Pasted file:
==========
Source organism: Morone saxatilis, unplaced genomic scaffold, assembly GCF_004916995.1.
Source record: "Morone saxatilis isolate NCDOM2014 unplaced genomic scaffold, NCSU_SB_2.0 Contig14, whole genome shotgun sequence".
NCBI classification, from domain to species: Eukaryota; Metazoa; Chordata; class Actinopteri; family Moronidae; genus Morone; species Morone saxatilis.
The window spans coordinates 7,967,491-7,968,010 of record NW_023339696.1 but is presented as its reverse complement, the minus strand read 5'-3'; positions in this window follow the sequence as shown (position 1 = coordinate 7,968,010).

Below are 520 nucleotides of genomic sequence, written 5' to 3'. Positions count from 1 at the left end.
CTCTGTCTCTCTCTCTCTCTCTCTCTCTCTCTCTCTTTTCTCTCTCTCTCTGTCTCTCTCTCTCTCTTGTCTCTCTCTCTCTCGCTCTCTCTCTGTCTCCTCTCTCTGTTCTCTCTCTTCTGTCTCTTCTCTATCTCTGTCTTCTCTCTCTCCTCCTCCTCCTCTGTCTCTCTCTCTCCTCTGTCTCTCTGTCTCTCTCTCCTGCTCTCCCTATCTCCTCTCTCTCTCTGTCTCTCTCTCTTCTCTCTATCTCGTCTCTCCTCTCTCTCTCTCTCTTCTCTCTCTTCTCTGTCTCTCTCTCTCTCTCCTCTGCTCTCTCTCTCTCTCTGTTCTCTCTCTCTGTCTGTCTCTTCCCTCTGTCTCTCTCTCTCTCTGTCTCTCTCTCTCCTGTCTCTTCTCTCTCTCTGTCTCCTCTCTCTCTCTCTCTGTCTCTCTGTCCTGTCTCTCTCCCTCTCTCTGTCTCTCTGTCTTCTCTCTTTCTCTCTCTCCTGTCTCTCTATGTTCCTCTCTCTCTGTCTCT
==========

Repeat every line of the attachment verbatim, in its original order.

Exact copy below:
Source organism: Morone saxatilis, unplaced genomic scaffold, assembly GCF_004916995.1.
Source record: "Morone saxatilis isolate NCDOM2014 unplaced genomic scaffold, NCSU_SB_2.0 Contig14, whole genome shotgun sequence".
NCBI classification, from domain to species: Eukaryota; Metazoa; Chordata; class Actinopteri; family Moronidae; genus Morone; species Morone saxatilis.
The window spans coordinates 7,967,491-7,968,010 of record NW_023339696.1 but is presented as its reverse complement, the minus strand read 5'-3'; positions in this window follow the sequence as shown (position 1 = coordinate 7,968,010).

Below are 520 nucleotides of genomic sequence, written 5' to 3'. Positions count from 1 at the left end.
CTCTGTCTCTCTCTCTCTCTCTCTCTCTCTCTCTCTTTTCTCTCTCTCTCTGTCTCTCTCTCTCTCTTGTCTCTCTCTCTCTCGCTCTCTCTCTGTCTCCTCTCTCTGTTCTCTCTCTTCTGTCTCTTCTCTATCTCTGTCTTCTCTCTCTCCTCCTCCTCCTCTGTCTCTCTCTCTCCTCTGTCTCTCTGTCTCTCTCTCCTGCTCTCCCTATCTCCTCTCTCTCTCTGTCTCTCTCTCTTCTCTCTATCTCGTCTCTCCTCTCTCTCTCTCTCTTCTCTCTCTTCTCTGTCTCTCTCTCTCTCTCCTCTGCTCTCTCTCTCTCTCTGTTCTCTCTCTCTGTCTGTCTCTTCCCTCTGTCTCTCTCTCTCTCTGTCTCTCTCTCTCCTGTCTCTTCTCTCTCTCTGTCTCCTCTCTCTCTCTCTCTGTCTCTCTGTCCTGTCTCTCTCCCTCTCTCTGTCTCTCTGTCTTCTCTCTTTCTCTCTCTCCTGTCTCTCTATGTTCCTCTCTCTCTGTCTCT